Utah officials and other members of the Western Climate Initiative on Wednesday called for reducing greenhouse-gas emissions in the region 15 percent below 2005 levels by the year 2020.

Utah Gov. Jon M. Huntsman Jr. said he will work with Utah's industries and other stakeholders to develop specific state goals on reducing the emissions, which are mostly carbon dioxide.

Utah signed onto the initiative in May, joining with California, New Mexico, Arizona, Oregon and Washington. The group aims to reduce the emissions that are believed to cause global warming. The Canadian provinces of Manitoba and British Columbia have also committed to the program.

Nevada, Colorado, Kansas and Wyoming are attending meetings of the regional group but are not official members.

During a telephone news conference Wednesday, Janice Adair, policy leader for climate change in the state of Washington's Department of Ecology, said that the regional goal of a 15 percent reduction "is consistent with the member, state and provincial greenhouse-gas reduction goals."

David Van't Hof, Oregon's adviser on sustainability and renewable energy, said the 15 percent figure was derived from an aggregate of members' goals and records.

Dianne Nielson, the Utah state energy adviser, said planners believe the strategy will make energy supply more diverse, improve energy security, spur development of renewable energy sources and help prompt new technologies such as carbon capture and sequestration, in which a power plant's carbon dioxide would be captured and stored underground.

Despite the development of new technologies, she said, "coal in the future will be important in Utah," although she believes that important technological improvements will take place.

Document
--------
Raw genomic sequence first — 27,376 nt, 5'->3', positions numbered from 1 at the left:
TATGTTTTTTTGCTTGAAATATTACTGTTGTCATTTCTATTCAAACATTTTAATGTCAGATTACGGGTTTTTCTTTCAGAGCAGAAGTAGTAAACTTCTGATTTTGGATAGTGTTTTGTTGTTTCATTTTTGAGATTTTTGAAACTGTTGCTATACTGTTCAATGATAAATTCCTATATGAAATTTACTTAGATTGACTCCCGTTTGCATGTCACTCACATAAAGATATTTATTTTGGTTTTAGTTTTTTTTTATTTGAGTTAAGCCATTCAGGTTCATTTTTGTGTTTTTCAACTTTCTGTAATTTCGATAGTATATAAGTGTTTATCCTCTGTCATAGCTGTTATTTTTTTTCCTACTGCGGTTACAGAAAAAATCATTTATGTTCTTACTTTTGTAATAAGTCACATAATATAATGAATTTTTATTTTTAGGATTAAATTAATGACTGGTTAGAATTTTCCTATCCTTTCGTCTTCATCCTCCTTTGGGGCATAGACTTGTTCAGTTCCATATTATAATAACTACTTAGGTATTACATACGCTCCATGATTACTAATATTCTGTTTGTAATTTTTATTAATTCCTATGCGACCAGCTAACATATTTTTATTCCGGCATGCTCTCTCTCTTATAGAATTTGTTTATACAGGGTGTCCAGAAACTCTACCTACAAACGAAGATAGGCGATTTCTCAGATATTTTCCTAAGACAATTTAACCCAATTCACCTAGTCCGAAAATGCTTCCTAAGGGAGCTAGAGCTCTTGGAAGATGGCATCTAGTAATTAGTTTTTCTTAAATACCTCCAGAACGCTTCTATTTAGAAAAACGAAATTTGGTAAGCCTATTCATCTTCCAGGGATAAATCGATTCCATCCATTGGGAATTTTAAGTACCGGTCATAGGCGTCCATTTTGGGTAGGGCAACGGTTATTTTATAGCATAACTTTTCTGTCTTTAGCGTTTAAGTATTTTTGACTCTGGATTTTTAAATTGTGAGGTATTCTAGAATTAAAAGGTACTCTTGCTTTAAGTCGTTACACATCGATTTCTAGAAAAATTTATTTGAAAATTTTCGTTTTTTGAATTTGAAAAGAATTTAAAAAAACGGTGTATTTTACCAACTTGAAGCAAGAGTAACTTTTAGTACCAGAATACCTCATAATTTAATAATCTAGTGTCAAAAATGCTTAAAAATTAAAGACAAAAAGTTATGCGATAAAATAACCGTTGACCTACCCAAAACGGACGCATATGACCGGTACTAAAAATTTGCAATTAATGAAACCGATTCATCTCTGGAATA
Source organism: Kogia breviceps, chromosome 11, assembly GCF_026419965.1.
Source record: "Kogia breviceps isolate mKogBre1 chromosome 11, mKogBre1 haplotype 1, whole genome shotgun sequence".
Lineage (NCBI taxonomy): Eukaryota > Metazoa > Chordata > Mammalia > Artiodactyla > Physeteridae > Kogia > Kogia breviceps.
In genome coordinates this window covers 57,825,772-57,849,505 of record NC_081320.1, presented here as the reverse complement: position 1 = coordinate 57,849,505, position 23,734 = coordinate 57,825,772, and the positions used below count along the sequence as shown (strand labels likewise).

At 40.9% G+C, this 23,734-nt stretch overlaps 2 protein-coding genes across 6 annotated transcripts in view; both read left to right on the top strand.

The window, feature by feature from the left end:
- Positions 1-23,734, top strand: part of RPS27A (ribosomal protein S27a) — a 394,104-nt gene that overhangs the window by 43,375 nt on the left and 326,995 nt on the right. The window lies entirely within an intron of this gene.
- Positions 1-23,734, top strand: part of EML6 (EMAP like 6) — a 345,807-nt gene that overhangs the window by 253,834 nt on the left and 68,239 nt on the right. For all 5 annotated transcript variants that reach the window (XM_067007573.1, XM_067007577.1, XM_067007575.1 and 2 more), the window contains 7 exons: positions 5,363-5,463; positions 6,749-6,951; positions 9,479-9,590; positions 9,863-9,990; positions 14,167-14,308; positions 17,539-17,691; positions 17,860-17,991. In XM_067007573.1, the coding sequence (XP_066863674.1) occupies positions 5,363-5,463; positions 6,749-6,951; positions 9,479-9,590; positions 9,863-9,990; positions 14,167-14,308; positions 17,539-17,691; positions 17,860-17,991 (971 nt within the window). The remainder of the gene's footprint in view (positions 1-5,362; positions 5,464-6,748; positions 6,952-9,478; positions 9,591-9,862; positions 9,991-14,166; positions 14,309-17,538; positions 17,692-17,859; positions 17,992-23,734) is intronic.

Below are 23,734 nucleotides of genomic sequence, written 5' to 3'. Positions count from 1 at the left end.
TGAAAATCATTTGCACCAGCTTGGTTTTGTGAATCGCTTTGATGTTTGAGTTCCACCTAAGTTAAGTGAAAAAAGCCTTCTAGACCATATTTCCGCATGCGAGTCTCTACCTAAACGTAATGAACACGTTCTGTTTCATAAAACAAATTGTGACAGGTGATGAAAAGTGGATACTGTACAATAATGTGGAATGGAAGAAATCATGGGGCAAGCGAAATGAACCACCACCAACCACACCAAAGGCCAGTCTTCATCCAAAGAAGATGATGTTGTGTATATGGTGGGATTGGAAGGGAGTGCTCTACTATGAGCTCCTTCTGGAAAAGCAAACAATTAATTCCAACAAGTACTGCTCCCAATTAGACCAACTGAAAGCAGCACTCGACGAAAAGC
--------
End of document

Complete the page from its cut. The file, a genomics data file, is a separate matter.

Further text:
Asked about why Republican-dominated Utah would join with "blue states" that tend to vote more for Democrats, in order to work on the initiative to combat global warming, she said, "This really isn't a partisan issue. ... This is a global problem calling for a global solution."

Adair said that members of the group will report on their efforts every two years. The group is committed to designing a market-based technique, such as a program involving capping and trading emission rights, by the end of August 2008.

According to a news release from the group, scientists have said that emissions need to be reduced by 50 percent to 85 percent worldwide by 2050 in order to lower the risk of dangerous threats to the climate. The initiative's member states and provinces have not outlined if or when they plan to set further emission-reduction goals to meet the scientists' recommendation.

But as a step towards reducing greenhouse gases, states in the initiative are working to get permission to implement their own vehicle emission standards.

Michael Gibbs, representing California, said his state also is setting emission standards for new coal-fired power plants and for new contracts for the delivery of power from existing plants. Among plants affected is the Intermountain Power Project, which has two units near Lynndyl, Millard County, in Utah. Plans for a third unit there are on hold because of concerns over the California regulations.

According to Gibbs, the new California standards would prohibit using conventional coal technology in power plants.

Steve Owens, director of the Arizona Department of Environmental Quality, said the traditional burning of pulverized coal in power plants "is really becoming outdated technology."

E-mail: bau@desnews.com